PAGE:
When Calling a Pet an ‘Emotional Support Animal’ Crosses the Line Condo and Co-op Residents Test the Limits of Animal Permissions


In an age of increasing global anxiety over any number of potential disasters, one can be forgiven for seeking comfort where they can get it. And for some condominium and cooperative residents, that comfort takes the form of an emotional support animal.

According to the ADA Network, emotional support animals are not considered service animals (unlike seeing-eye dogs, for example) under the Americans with Disabilities Act (ADA). Rather, “support animals provide companionship, relieve loneliness, and sometimes help with depression, anxiety, and certain phobias, but do not have special training to perform tasks that assist people with disabilities...Therapy animals provide people with therapeutic contact, usually in a clinical setting, to improve their physical, social, emotional, and/or cognitive functioning.”

In the context of housing, particularly under the Fair Housing Act (FHA), says the ADA Network, “A landlord or homeowner’s association must provide reasonable accommodation to people with disabilities so that they have an equal opportunity to enjoy and use a dwelling... an individual with a disability who requests a reasonable accommodation may be asked to provide documentation so that the landlord or homeowner’s association can properly review the accommodation request.”

As the concept of an emotional support animal is still a relatively modern one, people have taken to interpreting it in some rather interesting ways. A man reportedly is facing eviction from his Clearwater, Florida condominium due to his unwillingness to part with his emotional support rescue squirrel, Brutis. Ducks and turkeys have recently taken to the friendly skies, rattling some plane passengers who are more oriented to seeing mostly humans on commercial airlines. Even pigs, monkeys, snakes and kangaroos have joined the ranks of creatures supposedly providing comfort for their human companions in exceedingly public places.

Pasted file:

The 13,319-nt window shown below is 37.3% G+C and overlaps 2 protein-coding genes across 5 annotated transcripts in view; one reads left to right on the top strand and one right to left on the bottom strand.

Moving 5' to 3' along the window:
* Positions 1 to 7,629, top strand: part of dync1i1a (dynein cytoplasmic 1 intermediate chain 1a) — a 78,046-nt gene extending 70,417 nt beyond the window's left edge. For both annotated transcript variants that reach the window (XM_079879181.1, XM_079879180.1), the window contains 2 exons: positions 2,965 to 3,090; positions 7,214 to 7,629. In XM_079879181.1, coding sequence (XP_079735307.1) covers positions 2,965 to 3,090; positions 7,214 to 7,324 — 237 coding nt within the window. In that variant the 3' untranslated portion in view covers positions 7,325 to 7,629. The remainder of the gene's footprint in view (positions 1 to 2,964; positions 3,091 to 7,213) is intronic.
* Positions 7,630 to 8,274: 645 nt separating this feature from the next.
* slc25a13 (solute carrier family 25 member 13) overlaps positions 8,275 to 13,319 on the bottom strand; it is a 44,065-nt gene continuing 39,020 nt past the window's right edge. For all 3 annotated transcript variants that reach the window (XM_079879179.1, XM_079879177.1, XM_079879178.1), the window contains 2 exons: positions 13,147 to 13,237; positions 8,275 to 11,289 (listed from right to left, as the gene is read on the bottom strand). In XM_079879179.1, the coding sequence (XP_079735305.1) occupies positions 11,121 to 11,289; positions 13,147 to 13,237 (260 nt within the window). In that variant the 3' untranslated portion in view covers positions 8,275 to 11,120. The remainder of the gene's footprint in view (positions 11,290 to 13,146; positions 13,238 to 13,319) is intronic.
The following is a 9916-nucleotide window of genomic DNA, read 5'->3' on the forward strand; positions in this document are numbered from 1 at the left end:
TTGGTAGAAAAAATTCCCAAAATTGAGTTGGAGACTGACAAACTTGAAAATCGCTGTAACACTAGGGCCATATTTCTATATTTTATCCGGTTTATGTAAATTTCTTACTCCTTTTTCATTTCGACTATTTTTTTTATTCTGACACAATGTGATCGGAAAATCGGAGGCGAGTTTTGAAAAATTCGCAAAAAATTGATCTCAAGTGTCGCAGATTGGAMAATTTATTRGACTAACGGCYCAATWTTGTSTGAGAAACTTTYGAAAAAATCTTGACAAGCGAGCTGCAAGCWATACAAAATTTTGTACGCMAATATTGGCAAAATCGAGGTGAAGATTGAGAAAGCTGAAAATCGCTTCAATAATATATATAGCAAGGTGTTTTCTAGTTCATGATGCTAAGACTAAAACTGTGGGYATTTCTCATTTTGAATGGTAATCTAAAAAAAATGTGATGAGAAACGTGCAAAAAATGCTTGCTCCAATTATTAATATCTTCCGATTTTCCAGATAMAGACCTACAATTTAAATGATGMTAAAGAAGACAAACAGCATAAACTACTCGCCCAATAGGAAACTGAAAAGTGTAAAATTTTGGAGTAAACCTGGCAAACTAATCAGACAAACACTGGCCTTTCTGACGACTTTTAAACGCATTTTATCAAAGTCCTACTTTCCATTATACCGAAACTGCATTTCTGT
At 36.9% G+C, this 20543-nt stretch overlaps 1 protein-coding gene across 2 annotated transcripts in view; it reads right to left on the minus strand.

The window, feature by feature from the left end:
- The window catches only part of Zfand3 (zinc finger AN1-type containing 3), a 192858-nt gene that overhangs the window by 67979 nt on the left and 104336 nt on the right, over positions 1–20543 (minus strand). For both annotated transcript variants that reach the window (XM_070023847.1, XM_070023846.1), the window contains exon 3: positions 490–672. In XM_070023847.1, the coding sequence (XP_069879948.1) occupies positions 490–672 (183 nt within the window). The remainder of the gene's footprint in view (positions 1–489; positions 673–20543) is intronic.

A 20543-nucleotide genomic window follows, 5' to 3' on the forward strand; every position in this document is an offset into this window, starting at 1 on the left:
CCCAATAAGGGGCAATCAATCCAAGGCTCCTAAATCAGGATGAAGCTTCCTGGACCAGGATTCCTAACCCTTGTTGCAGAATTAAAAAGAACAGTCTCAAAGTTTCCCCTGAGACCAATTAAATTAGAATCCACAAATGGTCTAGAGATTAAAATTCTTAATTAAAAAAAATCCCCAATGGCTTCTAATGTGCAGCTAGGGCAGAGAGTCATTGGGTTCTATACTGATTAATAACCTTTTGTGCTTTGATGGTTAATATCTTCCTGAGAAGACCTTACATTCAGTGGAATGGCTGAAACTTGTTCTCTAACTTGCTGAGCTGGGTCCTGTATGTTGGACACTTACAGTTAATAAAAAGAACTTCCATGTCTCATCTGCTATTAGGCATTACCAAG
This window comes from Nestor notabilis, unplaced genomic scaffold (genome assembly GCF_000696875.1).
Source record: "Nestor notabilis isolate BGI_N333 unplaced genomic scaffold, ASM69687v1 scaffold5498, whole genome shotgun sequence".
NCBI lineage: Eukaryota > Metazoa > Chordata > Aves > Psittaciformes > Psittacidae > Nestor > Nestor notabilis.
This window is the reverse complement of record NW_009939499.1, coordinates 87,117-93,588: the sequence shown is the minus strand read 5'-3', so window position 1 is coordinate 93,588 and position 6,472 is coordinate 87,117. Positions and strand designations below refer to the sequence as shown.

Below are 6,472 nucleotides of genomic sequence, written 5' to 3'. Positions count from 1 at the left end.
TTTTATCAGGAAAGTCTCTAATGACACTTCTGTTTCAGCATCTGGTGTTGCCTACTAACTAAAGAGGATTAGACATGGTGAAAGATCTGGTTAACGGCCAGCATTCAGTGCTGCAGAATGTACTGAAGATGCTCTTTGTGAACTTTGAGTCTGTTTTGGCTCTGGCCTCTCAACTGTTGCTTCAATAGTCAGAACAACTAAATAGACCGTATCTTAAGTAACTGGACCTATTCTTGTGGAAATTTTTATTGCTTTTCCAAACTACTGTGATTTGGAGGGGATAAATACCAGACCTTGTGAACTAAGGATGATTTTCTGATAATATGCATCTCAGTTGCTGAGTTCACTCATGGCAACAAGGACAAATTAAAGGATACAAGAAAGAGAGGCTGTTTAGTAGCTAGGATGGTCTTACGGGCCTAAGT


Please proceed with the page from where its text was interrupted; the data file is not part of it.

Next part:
So the issue that presents itself is where – and how – to draw the line in a way that protects those with disabilities who truly need these animals and those with whom they cohabitate who have a right not to be confronted with a raccoon or some such in the lobby.


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  • A very thoughtful article, and much better informed than most. Your last line is good advice. I'm a lawyer specializing in disability rights cases for defendants like HOAs, and apartment owners. Know what documents can be asked for and when an accommodation is required often takes careful analysis because the supposed disability is often a mental impairment that may or may not meet the statutory definition of disability and there is often evidence (as in the man who lived without his dog for 2 years) that there is no disability related need for the animal. At the same time HUD can be very aggressive about penalties and damages in cases where it believes there was unlawful discrimination. It is unfair, but the Fair Housing Act has complexities that cannot reasonably be navigated by individuals without expertise in the area.
  • It's really easy to get a letter from the doctor that you need a dog for emotional support. My neighbors have a really huge dog. I never seen before so big dog. They brought a letter that they need this dog for the emotional support. Unfortunately the children and some people afraid of this dog and plus this dog is shedding. Our board president blamed me that I was harassing the owner when I asked them to clean after their dog. Is it considers as a harassment? Who should clean after the dog?